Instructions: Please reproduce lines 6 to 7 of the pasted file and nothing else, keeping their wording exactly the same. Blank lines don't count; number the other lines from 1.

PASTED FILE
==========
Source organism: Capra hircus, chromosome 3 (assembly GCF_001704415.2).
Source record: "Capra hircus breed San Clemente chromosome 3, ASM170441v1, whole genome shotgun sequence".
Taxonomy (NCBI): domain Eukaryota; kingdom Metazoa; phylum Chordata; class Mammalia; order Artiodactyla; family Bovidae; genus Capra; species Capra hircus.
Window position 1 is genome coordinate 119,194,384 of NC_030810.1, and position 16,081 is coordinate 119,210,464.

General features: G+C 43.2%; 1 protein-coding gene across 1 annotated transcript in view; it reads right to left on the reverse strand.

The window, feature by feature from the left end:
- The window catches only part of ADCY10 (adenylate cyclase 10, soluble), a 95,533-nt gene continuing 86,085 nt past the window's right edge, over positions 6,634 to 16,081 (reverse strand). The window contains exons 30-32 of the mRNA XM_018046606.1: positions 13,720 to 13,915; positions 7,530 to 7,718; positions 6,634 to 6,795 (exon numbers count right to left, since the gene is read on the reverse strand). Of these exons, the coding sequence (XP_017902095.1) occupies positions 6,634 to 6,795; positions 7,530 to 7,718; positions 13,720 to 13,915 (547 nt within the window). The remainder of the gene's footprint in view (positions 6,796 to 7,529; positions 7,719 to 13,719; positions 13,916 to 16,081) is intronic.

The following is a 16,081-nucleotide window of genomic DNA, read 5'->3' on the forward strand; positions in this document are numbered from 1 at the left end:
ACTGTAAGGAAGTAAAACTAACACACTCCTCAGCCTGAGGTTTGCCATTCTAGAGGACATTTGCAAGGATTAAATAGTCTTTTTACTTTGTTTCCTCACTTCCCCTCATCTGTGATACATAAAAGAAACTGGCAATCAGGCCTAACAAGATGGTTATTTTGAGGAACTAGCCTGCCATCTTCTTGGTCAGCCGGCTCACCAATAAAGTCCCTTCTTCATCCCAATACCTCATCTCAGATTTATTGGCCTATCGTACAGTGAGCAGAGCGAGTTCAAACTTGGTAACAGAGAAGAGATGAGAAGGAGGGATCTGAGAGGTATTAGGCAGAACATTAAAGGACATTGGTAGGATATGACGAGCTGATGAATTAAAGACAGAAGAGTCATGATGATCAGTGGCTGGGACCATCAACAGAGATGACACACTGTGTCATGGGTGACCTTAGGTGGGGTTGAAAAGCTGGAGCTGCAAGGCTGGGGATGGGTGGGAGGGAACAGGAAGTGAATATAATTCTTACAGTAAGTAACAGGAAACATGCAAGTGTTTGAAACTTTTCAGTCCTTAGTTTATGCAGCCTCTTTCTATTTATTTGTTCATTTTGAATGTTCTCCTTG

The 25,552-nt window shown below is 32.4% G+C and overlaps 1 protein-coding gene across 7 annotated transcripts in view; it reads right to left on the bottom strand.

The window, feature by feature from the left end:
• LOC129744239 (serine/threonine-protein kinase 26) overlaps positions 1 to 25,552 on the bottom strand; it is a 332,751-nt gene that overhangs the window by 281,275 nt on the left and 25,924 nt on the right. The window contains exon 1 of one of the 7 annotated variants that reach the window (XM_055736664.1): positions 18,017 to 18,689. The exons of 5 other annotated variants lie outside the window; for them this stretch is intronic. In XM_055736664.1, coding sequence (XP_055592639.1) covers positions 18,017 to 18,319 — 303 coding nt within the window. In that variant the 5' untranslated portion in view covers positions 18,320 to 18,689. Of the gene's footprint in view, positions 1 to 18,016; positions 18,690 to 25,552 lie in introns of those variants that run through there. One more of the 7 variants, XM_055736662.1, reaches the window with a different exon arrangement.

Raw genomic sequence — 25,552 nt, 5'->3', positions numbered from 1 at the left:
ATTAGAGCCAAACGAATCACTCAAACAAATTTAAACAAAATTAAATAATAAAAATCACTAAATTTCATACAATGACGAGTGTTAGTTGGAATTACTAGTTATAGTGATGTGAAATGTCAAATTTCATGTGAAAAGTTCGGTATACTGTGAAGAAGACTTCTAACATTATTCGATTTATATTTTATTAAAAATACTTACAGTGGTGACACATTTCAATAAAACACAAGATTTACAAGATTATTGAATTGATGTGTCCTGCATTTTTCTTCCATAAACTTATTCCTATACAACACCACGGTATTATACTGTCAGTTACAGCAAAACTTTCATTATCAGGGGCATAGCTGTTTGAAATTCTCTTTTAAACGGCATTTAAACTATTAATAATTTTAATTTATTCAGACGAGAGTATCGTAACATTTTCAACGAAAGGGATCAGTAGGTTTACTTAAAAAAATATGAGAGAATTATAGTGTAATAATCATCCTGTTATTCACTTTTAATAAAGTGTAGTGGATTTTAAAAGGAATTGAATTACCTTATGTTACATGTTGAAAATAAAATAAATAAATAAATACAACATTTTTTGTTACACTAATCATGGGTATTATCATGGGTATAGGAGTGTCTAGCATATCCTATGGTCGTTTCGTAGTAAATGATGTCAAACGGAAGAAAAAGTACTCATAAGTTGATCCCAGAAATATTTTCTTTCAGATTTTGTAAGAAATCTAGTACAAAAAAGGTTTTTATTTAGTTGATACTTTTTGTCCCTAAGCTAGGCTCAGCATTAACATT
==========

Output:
The window, feature by feature from the left end:
- The window catches only part of ADCY10 (adenylate cyclase 10, soluble), a 95,533-nt gene continuing 86,085 nt past the window's right edge, over positions 6,634 to 16,081 (reverse strand). The window contains exons 30-32 of the mRNA XM_018046606.1: positions 13,720 to 13,915; positions 7,530 to 7,718; positions 6,634 to 6,795 (exon numbers count right to left, since the gene is read on the reverse strand). Of these exons, the coding sequence (XP_017902095.1) occupies positions 6,634 to 6,795; positions 7,530 to 7,718; positions 13,720 to 13,915 (547 nt within the window). The remainder of the gene's footprint in view (positions 6,796 to 7,529; positions 7,719 to 13,719; positions 13,916 to 16,081) is intronic.